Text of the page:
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Congo Election Proceeds Despite Boycott

Voters in the Republic of Congo are going to the polls Sunday for the first round of presidential elections. The election, which is the first in ten years that have been marked by political and ethnic strife, are taking place amid calls for a boycott by the opposition.

The election is going ahead without the man considered the main opposition candidate, Andre Milongo. Mr. Milongo officially dropped out of the race on Saturday, citing what he said is a lack of transparency in the elections. He called on his supporters to boycott Sunday's poll.

Mr. Milongo complained, among other things, that opposition parties were not allowed to have observers present at the polls. The commission in charge of organizing the elections on Saturday said all of the opposition's demands had been met.

Mr. Milongo was the third opposition candidate to withdraw from the elections, leaving a total of six opponents to run against incumbent President Denis Sassou-Nguesso in the first round.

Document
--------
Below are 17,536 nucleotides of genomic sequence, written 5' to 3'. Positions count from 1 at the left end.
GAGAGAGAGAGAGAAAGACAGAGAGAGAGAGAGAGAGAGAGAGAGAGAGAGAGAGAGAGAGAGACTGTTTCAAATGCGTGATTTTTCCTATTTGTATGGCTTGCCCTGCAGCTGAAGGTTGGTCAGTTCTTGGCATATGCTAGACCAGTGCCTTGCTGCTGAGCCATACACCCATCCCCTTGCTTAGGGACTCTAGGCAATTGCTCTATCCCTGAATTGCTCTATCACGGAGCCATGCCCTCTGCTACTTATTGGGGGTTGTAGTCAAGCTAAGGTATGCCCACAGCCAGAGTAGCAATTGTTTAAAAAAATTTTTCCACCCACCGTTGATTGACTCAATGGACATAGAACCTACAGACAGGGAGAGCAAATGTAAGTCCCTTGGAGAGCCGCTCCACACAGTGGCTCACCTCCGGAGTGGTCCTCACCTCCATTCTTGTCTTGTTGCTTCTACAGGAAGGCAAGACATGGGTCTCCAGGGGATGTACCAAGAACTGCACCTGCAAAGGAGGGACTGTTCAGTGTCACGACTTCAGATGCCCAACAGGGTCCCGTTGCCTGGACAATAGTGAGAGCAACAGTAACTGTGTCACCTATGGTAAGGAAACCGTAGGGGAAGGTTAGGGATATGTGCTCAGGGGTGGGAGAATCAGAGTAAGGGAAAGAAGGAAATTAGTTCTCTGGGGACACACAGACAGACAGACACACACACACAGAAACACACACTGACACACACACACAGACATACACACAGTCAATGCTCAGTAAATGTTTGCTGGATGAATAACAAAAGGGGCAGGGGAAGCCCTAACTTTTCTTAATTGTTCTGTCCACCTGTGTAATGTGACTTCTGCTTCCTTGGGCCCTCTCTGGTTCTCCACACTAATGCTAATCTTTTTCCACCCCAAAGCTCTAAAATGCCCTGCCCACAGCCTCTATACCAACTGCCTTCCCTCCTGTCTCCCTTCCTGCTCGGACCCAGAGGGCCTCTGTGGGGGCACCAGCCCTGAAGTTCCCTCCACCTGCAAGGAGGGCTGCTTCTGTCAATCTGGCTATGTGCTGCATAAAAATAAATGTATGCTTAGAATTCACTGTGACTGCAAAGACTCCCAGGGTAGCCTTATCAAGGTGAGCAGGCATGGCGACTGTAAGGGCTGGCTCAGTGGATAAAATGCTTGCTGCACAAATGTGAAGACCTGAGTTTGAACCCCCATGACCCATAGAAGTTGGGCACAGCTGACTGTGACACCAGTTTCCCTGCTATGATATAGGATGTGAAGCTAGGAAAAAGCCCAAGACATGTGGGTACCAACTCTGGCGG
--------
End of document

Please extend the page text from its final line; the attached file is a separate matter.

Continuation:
Mr. Sassou-Nguesso, who came to power in a 1997 military coup, is widely expected to win the first round.

Witnesses in the capital, Brazzaville, said the voting on Sunday began without incident. More than 100 international observers are watching over the polls.

The commission in charge of organizing Sunday's elections says early results from the first round are expected late Monday.

In the 10 years since the last presidential elections, Congo has experienced three civil conflicts that killed at least 15-thousand people. There has been peace in the country since 1999, when warring factions signed a ceasefire agreement.

Under the terms of a constitution approved by a referendum in January, the newly elected president is to serve a maximum of two, seven-year terms.